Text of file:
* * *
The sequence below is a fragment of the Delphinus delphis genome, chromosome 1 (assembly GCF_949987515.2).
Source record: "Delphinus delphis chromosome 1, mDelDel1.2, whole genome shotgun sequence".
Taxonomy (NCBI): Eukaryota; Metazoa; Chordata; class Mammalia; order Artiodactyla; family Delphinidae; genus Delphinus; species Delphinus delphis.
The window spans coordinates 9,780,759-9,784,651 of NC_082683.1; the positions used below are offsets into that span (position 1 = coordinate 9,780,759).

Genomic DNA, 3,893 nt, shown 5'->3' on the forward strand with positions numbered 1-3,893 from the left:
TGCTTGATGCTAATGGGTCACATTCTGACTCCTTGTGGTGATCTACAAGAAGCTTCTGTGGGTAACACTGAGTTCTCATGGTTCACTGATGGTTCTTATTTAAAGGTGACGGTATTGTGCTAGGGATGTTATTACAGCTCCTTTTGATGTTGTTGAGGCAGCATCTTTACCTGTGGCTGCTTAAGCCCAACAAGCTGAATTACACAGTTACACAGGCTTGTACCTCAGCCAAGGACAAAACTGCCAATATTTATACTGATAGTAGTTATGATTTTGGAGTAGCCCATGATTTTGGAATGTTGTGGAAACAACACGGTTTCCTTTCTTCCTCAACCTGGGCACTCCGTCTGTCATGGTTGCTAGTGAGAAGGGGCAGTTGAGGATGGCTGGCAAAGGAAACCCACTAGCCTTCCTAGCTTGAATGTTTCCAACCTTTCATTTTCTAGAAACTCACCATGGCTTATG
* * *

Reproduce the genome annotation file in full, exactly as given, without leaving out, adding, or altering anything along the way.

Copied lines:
The sequence below is a fragment of the Delphinus delphis genome, chromosome 1 (assembly GCF_949987515.2).
Source record: "Delphinus delphis chromosome 1, mDelDel1.2, whole genome shotgun sequence".
Taxonomy (NCBI): Eukaryota; Metazoa; Chordata; class Mammalia; order Artiodactyla; family Delphinidae; genus Delphinus; species Delphinus delphis.
The window spans coordinates 9,780,759-9,784,651 of NC_082683.1; the positions used below are offsets into that span (position 1 = coordinate 9,780,759).

Genomic DNA, 3,893 nt, shown 5'->3' on the forward strand with positions numbered 1-3,893 from the left:
TGCTTGATGCTAATGGGTCACATTCTGACTCCTTGTGGTGATCTACAAGAAGCTTCTGTGGGTAACACTGAGTTCTCATGGTTCACTGATGGTTCTTATTTAAAGGTGACGGTATTGTGCTAGGGATGTTATTACAGCTCCTTTTGATGTTGTTGAGGCAGCATCTTTACCTGTGGCTGCTTAAGCCCAACAAGCTGAATTACACAGTTACACAGGCTTGTACCTCAGCCAAGGACAAAACTGCCAATATTTATACTGATAGTAGTTATGATTTTGGAGTAGCCCATGATTTTGGAATGTTGTGGAAACAACACGGTTTCCTTTCTTCCTCAACCTGGGCACTCCGTCTGTCATGGTTGCTAGTGAGAAGGGGCAGTTGAGGATGGCTGGCAAAGGAAACCCACTAGCCTTCCTAGCTTGAATGTTTCCAACCTTTCATTTTCTAGAAACTCACCATGGCTTATG